THE CITY OF LONDON has banned WiFi enabled recycling bins that are being trailed in the region due to their ability to record the movements of and steal data from people passing by.
The 12 bins, which were placed by startup Renew London, were on trial on Cheapside by St Pauls, and featured LCD screens showing adverts as they tracked the movements of over four million people as they passed via their smartphones.
However, trials were suspended today after the local authority called the bins rubbish, flagging concerns to the Information Commissioner's Office and requesting that the snooping bins "should stop immediately".
"We have already asked the firm concerned to stop this data collection immediately and we have also taken the issue to the Information Commissioner's Office," a local authority spokesman said today.
"Irrespective of what's technically possible, anything that happens like this on the streets needs to be done carefully, with the backing of an informed public."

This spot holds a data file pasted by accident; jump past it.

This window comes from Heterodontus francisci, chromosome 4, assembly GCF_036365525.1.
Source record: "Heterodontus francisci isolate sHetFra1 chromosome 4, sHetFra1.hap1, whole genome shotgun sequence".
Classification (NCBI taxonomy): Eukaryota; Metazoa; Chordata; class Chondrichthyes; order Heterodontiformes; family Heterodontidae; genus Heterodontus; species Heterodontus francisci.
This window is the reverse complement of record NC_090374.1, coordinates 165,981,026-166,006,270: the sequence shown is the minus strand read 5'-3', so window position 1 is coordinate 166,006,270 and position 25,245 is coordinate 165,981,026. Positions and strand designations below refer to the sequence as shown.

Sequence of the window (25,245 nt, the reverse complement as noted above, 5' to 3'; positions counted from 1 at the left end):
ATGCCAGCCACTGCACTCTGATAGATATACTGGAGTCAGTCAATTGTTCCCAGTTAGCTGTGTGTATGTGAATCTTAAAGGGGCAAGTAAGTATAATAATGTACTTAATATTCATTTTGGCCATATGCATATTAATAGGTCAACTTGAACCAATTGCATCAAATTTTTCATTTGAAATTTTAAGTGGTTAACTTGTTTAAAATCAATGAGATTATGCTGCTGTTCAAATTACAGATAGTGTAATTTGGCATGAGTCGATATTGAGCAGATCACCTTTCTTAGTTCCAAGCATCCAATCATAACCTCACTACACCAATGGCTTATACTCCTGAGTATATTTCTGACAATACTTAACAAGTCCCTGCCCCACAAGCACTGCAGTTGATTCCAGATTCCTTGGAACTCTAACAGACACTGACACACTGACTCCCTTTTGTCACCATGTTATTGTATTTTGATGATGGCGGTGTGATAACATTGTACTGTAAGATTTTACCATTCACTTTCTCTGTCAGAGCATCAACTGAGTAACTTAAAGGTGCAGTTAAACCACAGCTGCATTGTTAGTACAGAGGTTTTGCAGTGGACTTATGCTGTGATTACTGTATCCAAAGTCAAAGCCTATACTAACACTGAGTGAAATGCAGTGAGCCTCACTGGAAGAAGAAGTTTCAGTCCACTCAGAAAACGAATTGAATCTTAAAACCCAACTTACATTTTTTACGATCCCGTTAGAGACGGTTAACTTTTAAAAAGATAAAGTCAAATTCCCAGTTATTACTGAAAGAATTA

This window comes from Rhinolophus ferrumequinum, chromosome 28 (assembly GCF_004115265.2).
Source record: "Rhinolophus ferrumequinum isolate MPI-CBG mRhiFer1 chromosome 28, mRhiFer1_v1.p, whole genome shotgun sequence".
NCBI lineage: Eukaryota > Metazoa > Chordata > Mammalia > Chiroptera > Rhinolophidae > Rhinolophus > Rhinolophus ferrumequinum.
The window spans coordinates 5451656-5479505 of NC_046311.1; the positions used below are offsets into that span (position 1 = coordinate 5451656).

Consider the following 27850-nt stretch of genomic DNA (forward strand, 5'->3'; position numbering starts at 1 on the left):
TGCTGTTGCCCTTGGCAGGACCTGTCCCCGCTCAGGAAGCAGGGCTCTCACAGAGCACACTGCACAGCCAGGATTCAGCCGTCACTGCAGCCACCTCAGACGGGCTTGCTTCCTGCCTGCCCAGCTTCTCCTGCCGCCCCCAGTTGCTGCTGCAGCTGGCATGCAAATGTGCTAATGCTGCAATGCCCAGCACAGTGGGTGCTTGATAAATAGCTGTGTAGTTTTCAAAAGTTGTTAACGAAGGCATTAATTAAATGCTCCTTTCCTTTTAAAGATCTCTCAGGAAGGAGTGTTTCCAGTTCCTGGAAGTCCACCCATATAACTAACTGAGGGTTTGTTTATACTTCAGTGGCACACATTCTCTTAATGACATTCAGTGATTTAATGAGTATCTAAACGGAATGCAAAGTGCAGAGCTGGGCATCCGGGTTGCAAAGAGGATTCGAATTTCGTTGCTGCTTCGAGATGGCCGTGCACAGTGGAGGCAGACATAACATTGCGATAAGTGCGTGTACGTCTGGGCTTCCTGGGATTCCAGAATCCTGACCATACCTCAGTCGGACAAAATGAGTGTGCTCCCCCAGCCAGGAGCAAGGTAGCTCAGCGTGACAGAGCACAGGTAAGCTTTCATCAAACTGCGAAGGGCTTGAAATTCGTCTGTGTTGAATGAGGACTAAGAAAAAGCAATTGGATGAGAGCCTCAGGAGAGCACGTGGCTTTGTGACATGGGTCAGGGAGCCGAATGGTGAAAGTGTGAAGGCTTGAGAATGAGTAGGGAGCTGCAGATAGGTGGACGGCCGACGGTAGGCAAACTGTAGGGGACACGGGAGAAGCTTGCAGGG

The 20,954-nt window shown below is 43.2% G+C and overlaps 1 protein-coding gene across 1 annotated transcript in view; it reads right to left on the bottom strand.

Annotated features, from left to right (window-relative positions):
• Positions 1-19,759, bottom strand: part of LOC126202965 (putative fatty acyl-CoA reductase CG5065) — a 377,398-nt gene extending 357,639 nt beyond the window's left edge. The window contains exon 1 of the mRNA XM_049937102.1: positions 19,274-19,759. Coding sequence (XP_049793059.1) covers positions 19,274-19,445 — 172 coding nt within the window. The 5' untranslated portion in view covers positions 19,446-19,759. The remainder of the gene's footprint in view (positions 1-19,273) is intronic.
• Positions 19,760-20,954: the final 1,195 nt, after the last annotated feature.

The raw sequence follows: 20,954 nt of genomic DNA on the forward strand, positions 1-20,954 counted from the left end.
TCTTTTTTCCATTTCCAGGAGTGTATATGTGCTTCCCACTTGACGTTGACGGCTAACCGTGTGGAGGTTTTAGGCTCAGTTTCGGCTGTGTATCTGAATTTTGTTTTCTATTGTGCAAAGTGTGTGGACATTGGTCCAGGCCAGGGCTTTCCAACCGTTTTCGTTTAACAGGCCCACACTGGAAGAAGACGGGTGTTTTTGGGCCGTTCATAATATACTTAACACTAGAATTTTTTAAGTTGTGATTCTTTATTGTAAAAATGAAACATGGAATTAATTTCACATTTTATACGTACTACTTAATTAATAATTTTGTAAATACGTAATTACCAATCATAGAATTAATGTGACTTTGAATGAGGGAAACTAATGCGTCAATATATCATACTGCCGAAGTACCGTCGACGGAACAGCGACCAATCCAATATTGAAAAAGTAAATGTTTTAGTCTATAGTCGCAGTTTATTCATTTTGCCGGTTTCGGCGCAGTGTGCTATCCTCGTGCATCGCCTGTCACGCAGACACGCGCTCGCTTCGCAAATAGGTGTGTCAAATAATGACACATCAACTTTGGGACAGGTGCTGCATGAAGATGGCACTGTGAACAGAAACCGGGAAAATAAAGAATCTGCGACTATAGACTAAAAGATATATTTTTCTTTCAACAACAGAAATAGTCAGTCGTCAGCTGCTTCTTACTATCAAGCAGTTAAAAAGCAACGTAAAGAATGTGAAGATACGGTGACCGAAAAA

The City of London said that the project "was precipitate and clearly needs much more thought", so needs to stop, even if data collection is anonymised.
We contacted Renew for comment, though at time of publication we hadn't heard anything back.
The bins used Wi-Fi to capture passing smartphones' MAC addresses, then followed their users' movements to see which shops they visited and how long they stayed there to serve targeted adverts.
Renew has been trailing the bins technology over the past year. What's particularly creepy is the tagline on the firm's website, which reads, "Where ever you stand where ever you go; we'll be there". µ
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